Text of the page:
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Originally published Saturday, June 25, 2011 at 8:08 PM

Atop TV sets, a power drain that runs nonstop

Those little boxes that usher cable signals and digital-recording capacity into televisions have become the single largest electricity drain in many U.S. homes, with some typical home-entertainment configurations eating more power than a new refrigerator and even some central air-conditioning systems.

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Those little boxes that usher cable signals and digital-recording capacity into televisions have become the single largest electricity drain in many U.S. homes, with some typical home-entertainment configurations eating more power than a new refrigerator and even some central air-conditioning systems.

There are 160 million so-called set-top boxes in the United States, one for every two people, and that number is rising. Many homes now have one or more basic cable boxes as well as add-on DVRs, or digital-video recorders, which use nearly half-again as much power as the set-top box.

One high-definition DVR and one high-definition cable box use an average of 446 kilowatt hours a year, about 10 percent more than a 21-cubic-foot energy-efficient refrigerator, a recent study found.

These set-top boxes are energy hogs mostly because their drives, tuners and other components are generally running full tilt, or nearly so, 24 hours a day even when not in active use.

The recent study, by the Natural Resources Defense Council, concluded that the boxes consumed $3 billion in electricity per year in the United States — and 66 percent of that power is wasted when no one is watching and shows are not being recorded. That is more power than the state of Maryland uses over 12 months.

"People in the energy-efficiency community worry a lot about these boxes, since they will make it more difficult to lower home energy use," said John Wilson, a former member of the California Energy Commission, now with the San Francisco-based Energy Foundation. "Companies say it can't be done, or it's too expensive. But in my experience, neither one is true. It can be done, and it often doesn't cost much, if anything."

The perpetually "powered on" state is largely a function of design and programming choices made by electronics companies and cable and Internet providers, which are related to the way cable networks now function in the United States. Fixes exist, but they are not being mandated or deployed in the United States, critics say.

Similar devices in some European countries, for example, can automatically go into standby mode when not in use, cutting power drawn by half. They can also go into an optional "deep sleep," which can reduce energy consumption by about 95 percent compared with when the machine is active.

Alan Meier, a scientist at Lawrence Berkeley National Laboratories, said of the industry in the United States, "I don't want to use the word 'lazy,' but they have had different priorities, and saving energy is not one of them."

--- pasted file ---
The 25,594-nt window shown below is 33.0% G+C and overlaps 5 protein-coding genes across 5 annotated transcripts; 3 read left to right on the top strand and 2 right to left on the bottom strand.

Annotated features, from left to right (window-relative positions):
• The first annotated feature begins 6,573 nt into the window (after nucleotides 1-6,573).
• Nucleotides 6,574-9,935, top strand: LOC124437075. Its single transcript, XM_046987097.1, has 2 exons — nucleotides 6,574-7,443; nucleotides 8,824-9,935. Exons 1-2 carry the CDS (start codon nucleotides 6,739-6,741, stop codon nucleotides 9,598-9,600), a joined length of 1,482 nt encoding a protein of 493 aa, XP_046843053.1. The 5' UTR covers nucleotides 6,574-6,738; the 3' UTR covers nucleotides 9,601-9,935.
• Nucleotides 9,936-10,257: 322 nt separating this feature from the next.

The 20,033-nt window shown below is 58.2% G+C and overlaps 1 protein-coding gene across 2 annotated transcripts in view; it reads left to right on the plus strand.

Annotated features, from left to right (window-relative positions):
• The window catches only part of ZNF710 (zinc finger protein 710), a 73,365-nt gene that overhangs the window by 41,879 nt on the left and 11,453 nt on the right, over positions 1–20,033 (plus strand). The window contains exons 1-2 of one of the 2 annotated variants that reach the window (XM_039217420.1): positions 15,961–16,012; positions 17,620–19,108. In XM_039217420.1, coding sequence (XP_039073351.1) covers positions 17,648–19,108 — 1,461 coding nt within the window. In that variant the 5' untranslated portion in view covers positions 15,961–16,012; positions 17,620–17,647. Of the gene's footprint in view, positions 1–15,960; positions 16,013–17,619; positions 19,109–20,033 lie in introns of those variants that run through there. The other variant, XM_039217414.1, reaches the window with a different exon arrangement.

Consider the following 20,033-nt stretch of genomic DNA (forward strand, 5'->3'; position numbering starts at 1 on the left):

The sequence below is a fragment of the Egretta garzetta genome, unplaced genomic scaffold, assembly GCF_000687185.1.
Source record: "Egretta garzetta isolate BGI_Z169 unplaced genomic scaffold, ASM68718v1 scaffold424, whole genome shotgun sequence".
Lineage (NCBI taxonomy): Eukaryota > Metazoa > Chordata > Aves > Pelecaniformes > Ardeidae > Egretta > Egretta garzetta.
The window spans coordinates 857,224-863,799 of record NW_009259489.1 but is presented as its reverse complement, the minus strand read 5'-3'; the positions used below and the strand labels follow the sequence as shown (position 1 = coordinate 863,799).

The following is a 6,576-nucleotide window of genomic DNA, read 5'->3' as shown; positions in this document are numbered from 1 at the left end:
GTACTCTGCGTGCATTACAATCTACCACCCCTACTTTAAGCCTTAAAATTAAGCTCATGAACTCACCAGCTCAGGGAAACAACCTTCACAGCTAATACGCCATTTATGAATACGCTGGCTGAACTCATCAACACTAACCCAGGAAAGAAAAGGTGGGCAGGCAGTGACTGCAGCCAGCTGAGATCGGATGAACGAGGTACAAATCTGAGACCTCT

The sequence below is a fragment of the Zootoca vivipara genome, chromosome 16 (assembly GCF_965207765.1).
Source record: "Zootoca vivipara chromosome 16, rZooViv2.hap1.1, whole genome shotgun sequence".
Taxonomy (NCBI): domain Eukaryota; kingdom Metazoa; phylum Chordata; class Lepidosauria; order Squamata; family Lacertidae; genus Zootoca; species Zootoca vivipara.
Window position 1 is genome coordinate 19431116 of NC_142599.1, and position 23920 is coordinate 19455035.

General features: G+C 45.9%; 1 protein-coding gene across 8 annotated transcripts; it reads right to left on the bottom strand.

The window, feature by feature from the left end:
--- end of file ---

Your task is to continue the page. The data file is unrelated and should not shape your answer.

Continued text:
The Environmental Protection Agency has established Energy Star standards for set-top boxes, and it has plans to tighten and regulate them significantly by 2013, said Ann Bailey, director of Energy Star product labeling, in an email.

The voluntary seal indicates products that use energy efficiently. But today, there are many boxes on the list of products that meet the Energy Star standard that do not offer an automatic standby or sleep mode.

"If you hit the on/off button, it only dims the clock, it doesn't significantly reduce power use," said Noah Horowitz, senior scientist at the natural-resources council.

The industry has fought against more demanding specifications, saying they would harm business.

Energy efficiency is a function of hardware, software, the cable network and how a customer uses the service, said Robert Turner, consultant engineer at Pace, which makes set-top boxes that can operate using less power while not in use.

Sometimes energy efficiency can be vastly improved by remotely adjusting software over a cable, Turner said. In this way, Pace reduced the energy consumption of some of its older boxes by half.

Cable boxes are not designed to be turned completely off, and even when in deep sleep mode, it takes time to reconnect and "talk" with their cable or satellite network, though that time is highly variable depending on the technology.

Those devices may cause an increase of as little as a few dollars a month or well over $10 for a home with many devices. In Europe, electricity rates are often double those in the United States, providing greater financial motivation to conserve.

Cisco Systems, one of the largest makers of set-top boxes, said in an email that it would offer some new models this year that would cut consumption by 25 percent "through reduced power used in 'on' and standby states." There will be no deep sleep or fully "off" setting.

But Cisco said that taking advantage of the potential energy savings for a box would also depend on "how it is operated by the service provider." Cable and satellite providers will have to decide whether the boxes can automatically go to standby, for example, and whether customers will be able to adjust their own settings. Currently, providers often do system maintenance and download information at night over the cable, so an ever-at-the ready cable box is more convenient for them.

Wilson recalled that when he was on the California Energy Board, he asked box makers why the hard drives were on all the time, using so much power. The answer: "Nobody asked us to use less."

The biggest challenge in reducing energy use is maintaining the rapid response time now expected of home-entertainment systems, Turner said. "People are used to the idea that computers take some time to boot up," he said, "but they expect the TV to turn on instantly."

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